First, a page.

One of the most iconic images in British history, the Armada Portrait commemorates the most famous conflict in Elizabeth’s reign, the Spanish Armada’s failed attempt to invade England in 1588.
Royal Museums Greenwich (RMG) will showcase its own version of the Armada Portrait – which was saved for the nation in 2016 following a major public appeal with Art Fund and funding from the National Lottery – alongside the two other surviving versions, from the collections of Woburn Abbey and the National Portrait Gallery (NPG). All three versions of the Armada Portrait are believed to have been painted shortly after the event, circa 1588. Whilst copies and derivatives of the portrait pattern have been made over the centuries, the three portraits that will be united at the Queen’s House are the only contemporary versions in existence and the only three featuring seascapes that depict episodes from the Spanish Armada in the background.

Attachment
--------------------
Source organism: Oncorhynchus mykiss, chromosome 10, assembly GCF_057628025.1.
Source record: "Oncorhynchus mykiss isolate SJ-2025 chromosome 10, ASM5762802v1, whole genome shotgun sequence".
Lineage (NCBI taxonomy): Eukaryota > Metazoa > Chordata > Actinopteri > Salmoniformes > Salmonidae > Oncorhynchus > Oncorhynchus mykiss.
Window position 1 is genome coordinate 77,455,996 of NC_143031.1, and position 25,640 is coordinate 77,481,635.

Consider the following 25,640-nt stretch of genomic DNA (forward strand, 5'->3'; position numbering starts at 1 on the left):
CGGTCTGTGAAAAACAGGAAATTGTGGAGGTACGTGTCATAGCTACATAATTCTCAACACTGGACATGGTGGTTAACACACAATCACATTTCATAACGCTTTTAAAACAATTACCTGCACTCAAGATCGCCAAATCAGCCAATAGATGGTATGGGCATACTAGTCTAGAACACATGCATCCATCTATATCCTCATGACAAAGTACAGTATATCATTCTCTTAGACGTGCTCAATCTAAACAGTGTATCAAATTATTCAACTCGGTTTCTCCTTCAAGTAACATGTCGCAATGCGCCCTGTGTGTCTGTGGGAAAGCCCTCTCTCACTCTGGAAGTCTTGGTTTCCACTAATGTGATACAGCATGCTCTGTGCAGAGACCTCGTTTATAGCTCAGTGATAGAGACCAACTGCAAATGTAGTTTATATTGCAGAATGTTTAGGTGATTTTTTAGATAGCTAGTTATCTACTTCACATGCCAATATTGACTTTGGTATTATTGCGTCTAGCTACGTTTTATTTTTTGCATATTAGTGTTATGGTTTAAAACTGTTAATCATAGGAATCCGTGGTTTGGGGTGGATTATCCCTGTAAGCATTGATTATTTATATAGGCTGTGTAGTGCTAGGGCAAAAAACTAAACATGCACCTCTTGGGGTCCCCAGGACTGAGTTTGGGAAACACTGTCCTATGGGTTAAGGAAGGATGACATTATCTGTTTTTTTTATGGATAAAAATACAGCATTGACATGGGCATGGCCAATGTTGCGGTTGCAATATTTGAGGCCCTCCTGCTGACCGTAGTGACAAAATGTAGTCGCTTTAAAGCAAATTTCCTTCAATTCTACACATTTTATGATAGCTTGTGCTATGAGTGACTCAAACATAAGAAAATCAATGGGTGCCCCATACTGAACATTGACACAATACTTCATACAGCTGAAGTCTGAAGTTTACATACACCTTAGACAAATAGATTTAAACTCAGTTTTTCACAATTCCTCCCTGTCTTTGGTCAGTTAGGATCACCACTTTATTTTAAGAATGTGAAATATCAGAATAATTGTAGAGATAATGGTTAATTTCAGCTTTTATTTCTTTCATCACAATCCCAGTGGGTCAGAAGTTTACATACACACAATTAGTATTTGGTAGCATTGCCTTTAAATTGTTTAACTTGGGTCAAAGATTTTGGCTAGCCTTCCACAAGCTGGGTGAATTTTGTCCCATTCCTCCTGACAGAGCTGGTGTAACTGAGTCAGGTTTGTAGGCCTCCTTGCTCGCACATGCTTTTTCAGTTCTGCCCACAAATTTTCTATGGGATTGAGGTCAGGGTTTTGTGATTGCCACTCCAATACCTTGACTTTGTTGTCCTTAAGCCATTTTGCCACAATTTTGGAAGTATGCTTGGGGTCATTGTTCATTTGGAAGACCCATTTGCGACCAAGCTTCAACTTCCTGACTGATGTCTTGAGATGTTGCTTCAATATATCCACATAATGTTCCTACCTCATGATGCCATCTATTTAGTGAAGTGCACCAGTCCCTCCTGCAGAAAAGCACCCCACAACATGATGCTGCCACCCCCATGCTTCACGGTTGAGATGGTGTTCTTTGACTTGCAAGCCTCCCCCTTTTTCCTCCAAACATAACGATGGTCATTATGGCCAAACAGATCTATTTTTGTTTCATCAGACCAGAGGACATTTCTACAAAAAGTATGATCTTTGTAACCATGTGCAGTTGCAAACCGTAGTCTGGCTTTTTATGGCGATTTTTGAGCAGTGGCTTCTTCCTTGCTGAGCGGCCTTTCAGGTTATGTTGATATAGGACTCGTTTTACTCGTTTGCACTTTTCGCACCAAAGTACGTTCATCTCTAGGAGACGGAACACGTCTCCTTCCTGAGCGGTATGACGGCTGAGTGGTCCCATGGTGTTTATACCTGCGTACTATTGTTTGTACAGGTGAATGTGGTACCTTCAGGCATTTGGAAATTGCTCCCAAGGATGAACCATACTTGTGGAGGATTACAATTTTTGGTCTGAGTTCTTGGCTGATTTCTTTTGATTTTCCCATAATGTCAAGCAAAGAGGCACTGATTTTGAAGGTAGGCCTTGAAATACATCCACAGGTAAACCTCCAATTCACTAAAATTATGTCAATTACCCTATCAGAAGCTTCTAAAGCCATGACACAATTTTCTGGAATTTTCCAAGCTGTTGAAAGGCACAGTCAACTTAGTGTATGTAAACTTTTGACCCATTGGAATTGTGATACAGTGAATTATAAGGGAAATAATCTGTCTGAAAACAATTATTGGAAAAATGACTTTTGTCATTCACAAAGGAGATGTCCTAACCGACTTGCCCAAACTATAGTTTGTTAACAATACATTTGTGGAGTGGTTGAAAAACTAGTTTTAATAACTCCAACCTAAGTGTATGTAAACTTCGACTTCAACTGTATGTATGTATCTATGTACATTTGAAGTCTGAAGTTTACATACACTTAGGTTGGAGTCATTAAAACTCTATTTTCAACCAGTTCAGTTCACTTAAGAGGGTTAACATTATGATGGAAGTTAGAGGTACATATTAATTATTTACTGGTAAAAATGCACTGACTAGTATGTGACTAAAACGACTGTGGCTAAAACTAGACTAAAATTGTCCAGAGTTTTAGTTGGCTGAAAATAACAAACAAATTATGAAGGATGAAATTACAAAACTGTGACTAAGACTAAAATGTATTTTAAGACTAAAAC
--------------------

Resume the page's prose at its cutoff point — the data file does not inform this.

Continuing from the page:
The exhibition, entitled is the first time the paintings have been displayed together in their 430-year history.